If you are looking to buy in Scotland and you are from ‘outwith’ the area
you’ve probably come across some unfamiliar words and phrases, not to mention local accents.
We’ve started this (basic) translation page but there are plenty of other words to be added to the list so please send us your suggestions
Achete – an oval serving dish
Baffies – slippers
Beamer – a red face due to embarrassment
Blether – a lengthy discussion or someone who chats a lot (a bletherskite)
Bogle – a scarecrow
Bonnie – attractive or beautiful
Border Tongue – also known as Border Scots or Southern Scots. It is the group of dialects spoken in the Scottish Borders
Bosells – St. Boswells
Bour Tree – elder tree
Brae – brow of a hill
Braw – fine, good, or pleasing, especially in appearance or dress.
Burn – a small river or stream
Callant – a boy or lad. Principal man for the year’s Common Riding in Jedburgh.
Canty – Lively, cheerful, warm and friendly.
Close – a tenement entry to private property
Cornet – Principal man for the year’s Common Ridings in the towns of Biggar, Hawick, Langholm and Peebles
Cludgie – a W.C.
Coom – an arched or sloping ceiling, as in ‘coomed ceiling’
Copshaw (or Copshawholm) – Newcastleton
Cotter – a farm labourer or tenant occupying a cottage in return for labour
Crivvens – an exclamation of astonishment or horror, mainly used for comic effect nowadays.
Cundie – a drain , drain entrance, tunnel or passage
Donnart – dull, dazed, stupid
Dreich– drab, grey weather
Dub – a pool of water
Dwang – a transverse piece of wood used to strengthen joists or posts
Dyke – a wall of stones as in ‘drystone dyke’
Fair – really; as in ‘fair puggled’, meaning ‘really tired’
Feart – frightened
Gala (or Galae) – Galashiels
Glaikit – stupid, foolish, or thoughtless
Glaur – mud or mire
Greeting – in Scots ‘greeting’ is a slightly derogatory way to describe crying
Guddle – fish with the hands by groping under the stones or banks of a stream
Hill – in Scotland ‘hill’ can be used to describe even the merest of slopes.
Huntigowk – April Fool’s Day. A gowk is a cuckoo and only a fool would look for one on the 1st of April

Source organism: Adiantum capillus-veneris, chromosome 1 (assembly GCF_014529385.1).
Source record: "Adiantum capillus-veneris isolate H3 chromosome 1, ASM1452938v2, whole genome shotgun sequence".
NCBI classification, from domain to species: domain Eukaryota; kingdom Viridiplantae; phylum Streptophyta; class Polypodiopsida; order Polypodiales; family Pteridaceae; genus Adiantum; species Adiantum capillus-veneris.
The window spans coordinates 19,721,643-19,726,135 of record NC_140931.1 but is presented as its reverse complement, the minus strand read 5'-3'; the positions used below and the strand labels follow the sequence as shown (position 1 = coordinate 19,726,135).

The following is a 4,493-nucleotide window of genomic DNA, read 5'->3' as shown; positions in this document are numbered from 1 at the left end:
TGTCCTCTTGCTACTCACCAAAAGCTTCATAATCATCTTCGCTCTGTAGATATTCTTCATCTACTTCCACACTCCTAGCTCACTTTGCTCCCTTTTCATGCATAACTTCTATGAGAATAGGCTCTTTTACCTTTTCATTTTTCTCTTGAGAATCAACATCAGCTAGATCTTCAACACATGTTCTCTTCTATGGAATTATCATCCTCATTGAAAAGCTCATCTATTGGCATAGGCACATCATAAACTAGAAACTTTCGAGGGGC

Jag – a jab or injection. Jaggy means prickly or piercing.
Jethart – Jedburgh
Kelsae – Kelso
Kie – cows
Kist – a chest, box or locker
March – a boundary between one property and another. Landmarks may be: a strip of land (bauk), a ditch, wall (dyke), fence, or stone. Common Riding or Riding of the Marches is the traditional ceremony of riding round the boundaries of common land to inspect these landmarks.
Messages – in Scotland this is also a name for your grocery shopping.
Mind – in Scots the word ‘mind’ can also mean remember, as in “I mind when I was a wean.”
Muckle – much; a large amount
Outwith – outside or beyond
Peely-wally – pale and sickly in appearance
Poke – in Scots the word ‘poke’ can also mean ‘a paper bag’
Pudding – in Scots ‘pudding’ can also be used to describe a savoury delicacy, such as black pudding or white pudding
Puggled – tired, fatigued
Reek – smokey atmosphere or a stench
Reiver – a cattle thief. Principal man for the year’s Common Riding in Duns.
Scunner – a strong dislike or a state of disgusted irritation
Shiel – a shepherd’s hut or rough shelter on or near a grazing ground. A bothy.
Skedaddle – to depart quickly or scurry away
Skelf – a splinter or sliver of wood
Skelp – a slap, smack, or blow
Slaister – to eat or work in a sloppy way
Snood – band or ribbon or pouch for keeping the hair in place, traditionally worn in Scotland by young unmarried women
Souter – a person from Selkirk
Spicket – an outside tap
Stell – a protective enclosure for sheep or cattle (incase you’ve ever wondered what the beautiful stone circles on moorland and hillsides are)
Stooshie – a row or fracas
Stookie – a bulky, rigid plaster cast for a fractured limb. A stookie mannie is a plaster statue
Stoor – dust
Stot – to bounce or cause to bounce
Stramash – an uproar; a row
Tackety Bits – hobnailed boots, made famous in popular culture by Oor Wullie and Jimmy Crankie
Tapsalteerie – topsy-turvy
Teri – a person from Hawick
Thunder-plump – a heavy and sudden shower of rain accompanied by thunder and lightning
Tocher – a dowry; marriage settlement given to the groom by the bride or her family
Turnip – generally understood in Scotland to be a swede or neep, not to be confused with the smaller white and purple ‘turnips’ which are also known as turnips.
Vennel – a passageway between the gables of two buildings which can in effect be a minor street. In Scotland, the term originated in royal burghs created in the twelfth century, the word deriving from the Old French word venelle meaning “alley” or “lane”
Wabbit – exhausted, out of breath
Wabster – weaver
Wean – in Scots a wean is a child. It comes from the words “wee ane”
Wheesht – To hush as in “haud yer wheesht”
Wynd – a narrow street or alley
Yett – a gate, a door
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